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String-pulling in spectacled parrotlets (Forpus conspicillatus)

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[The aim of this study was to test the cognitive abilities of spectacled parrotlets (Forpus conspicillatus) with a means–end problem. For this purpose a group of parrotlets was presented with an experimental design, the 'string-pulling task', frequently applied to test the problem solving abilities of birds or mammals. Analysis of data collected during our tests revealed the following results: (1) The spectacled parrotlets are able to obtain food suspended on a string. (2) There was no evidence for any trial-and-error learning, because the latency of string-pulling activities did not show an experience-related modification. (3) There was also no evidence for any learning through imitation, because the performance quality did not show any improvement related to the time. (4) There was no indication that the birds' string pulling was a kind of pre-programmed behaviour, because individuals used different manoeuvres or techniques, respectively, when engaged in string-pulling activities. Thus, spectacled parrotlets are well able to understand and solve a physical problem which is the first step to a means–end comprehension shown in other bird and mamalian species., The aim of this study was to test the cognitive abilities of spectacled parrotlets (Forpus conspicillatus) with a means–end problem. For this purpose a group of parrotlets was presented with an experimental design, the 'string-pulling task', frequently applied to test the problem solving abilities of birds or mammals. Analysis of data collected during our tests revealed the following results: (1) The spectacled parrotlets are able to obtain food suspended on a string. (2) There was no evidence for any trial-and-error learning, because the latency of string-pulling activities did not show an experience-related modification. (3) There was also no evidence for any learning through imitation, because the performance quality did not show any improvement related to the time. (4) There was no indication that the birds' string pulling was a kind of pre-programmed behaviour, because individuals used different manoeuvres or techniques, respectively, when engaged in string-pulling activities. Thus, spectacled parrotlets are well able to understand and solve a physical problem which is the first step to a means–end comprehension shown in other bird and mamalian species.]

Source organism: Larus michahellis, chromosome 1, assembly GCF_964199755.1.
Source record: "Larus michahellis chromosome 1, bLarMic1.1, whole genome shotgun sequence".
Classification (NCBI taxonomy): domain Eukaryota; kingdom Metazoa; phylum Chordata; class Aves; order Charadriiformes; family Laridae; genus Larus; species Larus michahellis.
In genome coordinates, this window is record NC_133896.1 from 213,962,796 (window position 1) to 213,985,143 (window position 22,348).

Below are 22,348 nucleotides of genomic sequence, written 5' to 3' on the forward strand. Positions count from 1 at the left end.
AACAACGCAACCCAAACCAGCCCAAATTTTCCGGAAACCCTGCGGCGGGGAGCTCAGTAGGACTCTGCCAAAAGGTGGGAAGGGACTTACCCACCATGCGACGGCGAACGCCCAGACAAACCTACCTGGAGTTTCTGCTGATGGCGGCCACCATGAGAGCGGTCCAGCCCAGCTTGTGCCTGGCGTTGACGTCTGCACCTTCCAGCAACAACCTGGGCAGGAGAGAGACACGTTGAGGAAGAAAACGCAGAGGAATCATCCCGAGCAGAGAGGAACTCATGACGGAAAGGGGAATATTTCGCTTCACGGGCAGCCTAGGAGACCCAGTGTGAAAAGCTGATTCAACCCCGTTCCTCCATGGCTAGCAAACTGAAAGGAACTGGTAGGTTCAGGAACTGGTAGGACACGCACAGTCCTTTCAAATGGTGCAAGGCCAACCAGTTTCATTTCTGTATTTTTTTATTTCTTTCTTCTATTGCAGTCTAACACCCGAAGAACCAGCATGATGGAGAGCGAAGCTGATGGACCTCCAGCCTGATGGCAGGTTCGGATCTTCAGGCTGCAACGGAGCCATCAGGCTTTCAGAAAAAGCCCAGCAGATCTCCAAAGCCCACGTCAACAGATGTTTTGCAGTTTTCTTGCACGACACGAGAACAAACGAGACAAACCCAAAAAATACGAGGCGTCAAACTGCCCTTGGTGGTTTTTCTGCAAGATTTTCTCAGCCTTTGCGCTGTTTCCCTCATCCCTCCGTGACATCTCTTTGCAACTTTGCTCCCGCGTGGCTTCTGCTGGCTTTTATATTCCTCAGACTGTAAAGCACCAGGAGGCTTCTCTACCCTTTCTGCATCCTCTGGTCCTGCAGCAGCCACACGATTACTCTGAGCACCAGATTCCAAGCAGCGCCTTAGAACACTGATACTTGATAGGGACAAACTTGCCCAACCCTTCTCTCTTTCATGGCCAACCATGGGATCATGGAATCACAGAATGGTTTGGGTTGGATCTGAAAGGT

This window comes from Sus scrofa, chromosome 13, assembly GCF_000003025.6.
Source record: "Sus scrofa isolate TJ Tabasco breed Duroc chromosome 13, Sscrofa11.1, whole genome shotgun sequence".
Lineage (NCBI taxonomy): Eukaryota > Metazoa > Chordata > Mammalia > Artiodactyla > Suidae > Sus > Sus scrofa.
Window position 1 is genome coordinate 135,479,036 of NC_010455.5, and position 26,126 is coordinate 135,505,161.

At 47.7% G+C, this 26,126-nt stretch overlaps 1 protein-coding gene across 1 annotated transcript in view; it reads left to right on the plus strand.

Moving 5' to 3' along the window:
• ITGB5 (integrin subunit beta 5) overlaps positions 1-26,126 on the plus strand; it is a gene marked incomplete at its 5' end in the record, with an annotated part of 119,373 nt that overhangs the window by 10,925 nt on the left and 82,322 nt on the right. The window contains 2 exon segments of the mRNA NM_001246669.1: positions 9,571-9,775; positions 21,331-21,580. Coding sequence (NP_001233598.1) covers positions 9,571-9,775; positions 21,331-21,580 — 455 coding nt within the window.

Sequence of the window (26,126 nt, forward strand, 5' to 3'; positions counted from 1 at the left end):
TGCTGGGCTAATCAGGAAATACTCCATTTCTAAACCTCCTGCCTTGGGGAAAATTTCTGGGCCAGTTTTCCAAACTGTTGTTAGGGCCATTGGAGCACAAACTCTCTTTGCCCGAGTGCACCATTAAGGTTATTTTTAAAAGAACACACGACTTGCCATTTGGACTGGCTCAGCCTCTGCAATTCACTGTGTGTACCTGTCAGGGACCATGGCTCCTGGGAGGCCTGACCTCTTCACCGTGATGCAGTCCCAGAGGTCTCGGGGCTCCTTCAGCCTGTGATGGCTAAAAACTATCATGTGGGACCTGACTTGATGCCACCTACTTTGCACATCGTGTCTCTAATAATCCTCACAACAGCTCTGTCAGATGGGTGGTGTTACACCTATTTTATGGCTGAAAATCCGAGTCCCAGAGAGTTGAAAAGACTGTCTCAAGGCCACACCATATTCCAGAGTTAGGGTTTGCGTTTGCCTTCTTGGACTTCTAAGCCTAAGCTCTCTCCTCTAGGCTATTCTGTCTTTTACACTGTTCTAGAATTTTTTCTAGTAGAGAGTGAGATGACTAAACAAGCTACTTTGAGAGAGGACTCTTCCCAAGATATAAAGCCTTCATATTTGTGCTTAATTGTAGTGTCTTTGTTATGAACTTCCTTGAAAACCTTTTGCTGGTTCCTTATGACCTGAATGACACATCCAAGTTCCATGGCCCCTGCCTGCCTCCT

Affiliations: 1: Biozentrum Grindel, Department of Biology, University of Hamburg, Martin-Luther-King-Platz 3, D-20146 Hamburg, Germany; 2: Biozentrum Grindel, Department of Biology, University of Hamburg, Martin-Luther-King-Platz 3, D-20146 Hamburg, Germany;, Email: wanker@zoologie.uni-hamburg.de

10.1163/000579510X491072
/content/journals/10.1163/000579510x491072
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/content/journals/10.1163/000579510x491072
2010-04-01
2016-12-05

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